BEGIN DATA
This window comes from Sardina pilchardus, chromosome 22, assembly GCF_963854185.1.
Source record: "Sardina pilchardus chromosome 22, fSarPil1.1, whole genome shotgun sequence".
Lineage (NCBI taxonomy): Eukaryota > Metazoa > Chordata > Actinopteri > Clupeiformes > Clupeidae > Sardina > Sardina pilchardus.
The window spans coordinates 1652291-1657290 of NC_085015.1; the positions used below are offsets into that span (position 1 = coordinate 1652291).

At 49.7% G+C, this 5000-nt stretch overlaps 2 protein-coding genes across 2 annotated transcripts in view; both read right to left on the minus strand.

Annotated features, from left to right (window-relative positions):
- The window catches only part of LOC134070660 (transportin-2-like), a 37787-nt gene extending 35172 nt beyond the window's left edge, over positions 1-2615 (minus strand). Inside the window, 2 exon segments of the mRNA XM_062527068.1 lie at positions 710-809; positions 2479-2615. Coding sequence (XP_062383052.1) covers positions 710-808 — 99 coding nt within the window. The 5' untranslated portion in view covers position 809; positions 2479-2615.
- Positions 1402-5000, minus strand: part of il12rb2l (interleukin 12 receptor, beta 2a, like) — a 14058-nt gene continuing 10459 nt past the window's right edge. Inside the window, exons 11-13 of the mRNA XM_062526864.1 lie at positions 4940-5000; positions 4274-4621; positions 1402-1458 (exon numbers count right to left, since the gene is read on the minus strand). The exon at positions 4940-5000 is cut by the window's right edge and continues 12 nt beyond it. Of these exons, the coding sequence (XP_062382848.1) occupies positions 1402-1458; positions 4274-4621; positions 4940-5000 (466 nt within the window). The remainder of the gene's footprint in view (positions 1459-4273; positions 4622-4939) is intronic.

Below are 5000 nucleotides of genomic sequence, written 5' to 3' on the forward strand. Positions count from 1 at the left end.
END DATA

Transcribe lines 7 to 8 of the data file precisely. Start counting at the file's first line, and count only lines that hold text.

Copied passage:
- The window catches only part of LOC134070660 (transportin-2-like), a 37787-nt gene extending 35172 nt beyond the window's left edge, over positions 1-2615 (minus strand). Inside the window, 2 exon segments of the mRNA XM_062527068.1 lie at positions 710-809; positions 2479-2615. Coding sequence (XP_062383052.1) covers positions 710-808 — 99 coding nt within the window. The 5' untranslated portion in view covers position 809; positions 2479-2615.
- Positions 1402-5000, minus strand: part of il12rb2l (interleukin 12 receptor, beta 2a, like) — a 14058-nt gene continuing 10459 nt past the window's right edge. Inside the window, exons 11-13 of the mRNA XM_062526864.1 lie at positions 4940-5000; positions 4274-4621; positions 1402-1458 (exon numbers count right to left, since the gene is read on the minus strand). The exon at positions 4940-5000 is cut by the window's right edge and continues 12 nt beyond it. Of these exons, the coding sequence (XP_062382848.1) occupies positions 1402-1458; positions 4274-4621; positions 4940-5000 (466 nt within the window). The remainder of the gene's footprint in view (positions 1459-4273; positions 4622-4939) is intronic.